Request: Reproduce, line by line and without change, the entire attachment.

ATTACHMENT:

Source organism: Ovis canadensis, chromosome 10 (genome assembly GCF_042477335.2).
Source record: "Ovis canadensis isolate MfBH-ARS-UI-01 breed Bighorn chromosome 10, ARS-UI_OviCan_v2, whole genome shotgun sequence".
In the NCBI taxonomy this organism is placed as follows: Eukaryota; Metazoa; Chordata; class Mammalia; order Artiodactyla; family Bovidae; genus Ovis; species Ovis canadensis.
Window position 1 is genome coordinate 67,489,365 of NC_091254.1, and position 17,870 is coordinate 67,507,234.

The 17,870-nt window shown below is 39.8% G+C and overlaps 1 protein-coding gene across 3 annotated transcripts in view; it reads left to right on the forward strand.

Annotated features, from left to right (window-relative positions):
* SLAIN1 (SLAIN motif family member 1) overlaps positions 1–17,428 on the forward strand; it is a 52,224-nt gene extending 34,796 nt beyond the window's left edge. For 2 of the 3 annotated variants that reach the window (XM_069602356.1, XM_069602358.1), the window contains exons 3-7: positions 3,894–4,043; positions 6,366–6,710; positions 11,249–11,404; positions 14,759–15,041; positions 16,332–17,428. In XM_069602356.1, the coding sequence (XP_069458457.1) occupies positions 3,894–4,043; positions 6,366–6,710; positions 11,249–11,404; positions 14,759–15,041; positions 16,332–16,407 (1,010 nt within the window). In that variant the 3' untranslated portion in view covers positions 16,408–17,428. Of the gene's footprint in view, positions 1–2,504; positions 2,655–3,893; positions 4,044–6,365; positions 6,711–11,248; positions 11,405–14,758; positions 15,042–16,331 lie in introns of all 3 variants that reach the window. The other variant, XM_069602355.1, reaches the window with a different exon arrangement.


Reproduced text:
Source organism: Ovis canadensis, chromosome 10 (genome assembly GCF_042477335.2).
Source record: "Ovis canadensis isolate MfBH-ARS-UI-01 breed Bighorn chromosome 10, ARS-UI_OviCan_v2, whole genome shotgun sequence".
In the NCBI taxonomy this organism is placed as follows: Eukaryota; Metazoa; Chordata; class Mammalia; order Artiodactyla; family Bovidae; genus Ovis; species Ovis canadensis.
Window position 1 is genome coordinate 67,489,365 of NC_091254.1, and position 17,870 is coordinate 67,507,234.

The 17,870-nt window shown below is 39.8% G+C and overlaps 1 protein-coding gene across 3 annotated transcripts in view; it reads left to right on the forward strand.

Annotated features, from left to right (window-relative positions):
* SLAIN1 (SLAIN motif family member 1) overlaps positions 1–17,428 on the forward strand; it is a 52,224-nt gene extending 34,796 nt beyond the window's left edge. For 2 of the 3 annotated variants that reach the window (XM_069602356.1, XM_069602358.1), the window contains exons 3-7: positions 3,894–4,043; positions 6,366–6,710; positions 11,249–11,404; positions 14,759–15,041; positions 16,332–17,428. In XM_069602356.1, the coding sequence (XP_069458457.1) occupies positions 3,894–4,043; positions 6,366–6,710; positions 11,249–11,404; positions 14,759–15,041; positions 16,332–16,407 (1,010 nt within the window). In that variant the 3' untranslated portion in view covers positions 16,408–17,428. Of the gene's footprint in view, positions 1–2,504; positions 2,655–3,893; positions 4,044–6,365; positions 6,711–11,248; positions 11,405–14,758; positions 15,042–16,331 lie in introns of all 3 variants that reach the window. The other variant, XM_069602355.1, reaches the window with a different exon arrangement.